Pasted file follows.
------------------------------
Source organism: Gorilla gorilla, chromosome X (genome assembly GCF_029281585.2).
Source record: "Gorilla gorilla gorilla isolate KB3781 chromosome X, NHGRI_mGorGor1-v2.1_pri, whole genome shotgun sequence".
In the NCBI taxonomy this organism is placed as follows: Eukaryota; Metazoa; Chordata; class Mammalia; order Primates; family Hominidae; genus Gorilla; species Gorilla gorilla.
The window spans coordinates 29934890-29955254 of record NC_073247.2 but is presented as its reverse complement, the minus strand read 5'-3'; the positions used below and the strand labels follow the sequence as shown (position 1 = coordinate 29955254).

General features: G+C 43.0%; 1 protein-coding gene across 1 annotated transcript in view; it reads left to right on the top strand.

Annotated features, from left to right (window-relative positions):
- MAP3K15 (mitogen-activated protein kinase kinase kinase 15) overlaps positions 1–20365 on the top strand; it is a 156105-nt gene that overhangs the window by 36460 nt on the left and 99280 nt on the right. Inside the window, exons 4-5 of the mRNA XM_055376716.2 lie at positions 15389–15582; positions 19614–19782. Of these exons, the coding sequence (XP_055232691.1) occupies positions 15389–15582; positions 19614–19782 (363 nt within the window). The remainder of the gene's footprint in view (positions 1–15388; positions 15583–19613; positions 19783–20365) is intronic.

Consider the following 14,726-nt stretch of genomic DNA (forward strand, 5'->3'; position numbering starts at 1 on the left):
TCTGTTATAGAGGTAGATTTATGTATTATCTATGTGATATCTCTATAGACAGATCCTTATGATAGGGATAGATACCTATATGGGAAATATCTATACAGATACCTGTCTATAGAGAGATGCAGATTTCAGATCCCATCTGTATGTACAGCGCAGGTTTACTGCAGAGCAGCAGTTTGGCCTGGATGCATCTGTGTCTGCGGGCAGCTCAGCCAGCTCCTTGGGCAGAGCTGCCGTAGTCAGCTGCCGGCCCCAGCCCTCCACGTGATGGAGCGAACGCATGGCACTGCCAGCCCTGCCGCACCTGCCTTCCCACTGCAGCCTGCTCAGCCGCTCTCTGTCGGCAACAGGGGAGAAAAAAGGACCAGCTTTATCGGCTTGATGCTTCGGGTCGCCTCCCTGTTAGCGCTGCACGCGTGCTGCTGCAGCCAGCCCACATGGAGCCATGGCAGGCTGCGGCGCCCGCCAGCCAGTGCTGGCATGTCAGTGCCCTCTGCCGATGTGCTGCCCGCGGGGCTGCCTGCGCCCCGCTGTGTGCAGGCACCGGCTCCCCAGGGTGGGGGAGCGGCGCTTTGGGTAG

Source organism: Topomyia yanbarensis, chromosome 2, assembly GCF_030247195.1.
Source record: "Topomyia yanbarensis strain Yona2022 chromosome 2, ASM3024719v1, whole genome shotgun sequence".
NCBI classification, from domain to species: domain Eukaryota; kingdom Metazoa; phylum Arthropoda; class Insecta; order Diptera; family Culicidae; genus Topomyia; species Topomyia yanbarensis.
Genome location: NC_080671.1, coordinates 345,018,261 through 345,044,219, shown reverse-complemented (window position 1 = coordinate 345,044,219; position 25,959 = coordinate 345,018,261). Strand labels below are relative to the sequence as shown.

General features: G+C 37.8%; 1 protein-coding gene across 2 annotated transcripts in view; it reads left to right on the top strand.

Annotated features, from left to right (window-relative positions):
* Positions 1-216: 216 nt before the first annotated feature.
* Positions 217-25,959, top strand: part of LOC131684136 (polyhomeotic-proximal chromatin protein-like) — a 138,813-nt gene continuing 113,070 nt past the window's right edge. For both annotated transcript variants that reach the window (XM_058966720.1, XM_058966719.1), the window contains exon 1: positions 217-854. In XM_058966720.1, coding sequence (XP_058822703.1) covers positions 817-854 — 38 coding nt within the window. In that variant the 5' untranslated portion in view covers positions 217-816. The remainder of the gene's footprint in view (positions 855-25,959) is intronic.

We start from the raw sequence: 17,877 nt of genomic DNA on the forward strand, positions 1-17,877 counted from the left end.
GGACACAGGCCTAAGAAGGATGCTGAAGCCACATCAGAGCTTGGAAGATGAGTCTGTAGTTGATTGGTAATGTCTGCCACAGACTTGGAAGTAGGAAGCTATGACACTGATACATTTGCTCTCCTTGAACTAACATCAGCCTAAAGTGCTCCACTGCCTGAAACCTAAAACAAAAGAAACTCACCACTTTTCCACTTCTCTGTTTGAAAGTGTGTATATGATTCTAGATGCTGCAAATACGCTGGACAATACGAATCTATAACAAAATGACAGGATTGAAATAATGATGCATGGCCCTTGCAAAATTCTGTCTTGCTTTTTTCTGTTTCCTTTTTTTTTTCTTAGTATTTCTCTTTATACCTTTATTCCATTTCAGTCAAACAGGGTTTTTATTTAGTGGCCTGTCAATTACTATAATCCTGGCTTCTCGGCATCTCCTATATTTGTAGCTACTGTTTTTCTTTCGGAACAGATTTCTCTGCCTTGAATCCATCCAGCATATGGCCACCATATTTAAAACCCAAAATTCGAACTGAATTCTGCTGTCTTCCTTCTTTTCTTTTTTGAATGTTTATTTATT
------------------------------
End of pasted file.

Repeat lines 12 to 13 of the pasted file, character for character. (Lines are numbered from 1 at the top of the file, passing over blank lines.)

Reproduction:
NCBI classification, from domain to species: domain Eukaryota; kingdom Metazoa; phylum Arthropoda; class Insecta; order Diptera; family Culicidae; genus Topomyia; species Topomyia yanbarensis.
Genome location: NC_080671.1, coordinates 345,018,261 through 345,044,219, shown reverse-complemented (window position 1 = coordinate 345,044,219; position 25,959 = coordinate 345,018,261). Strand labels below are relative to the sequence as shown.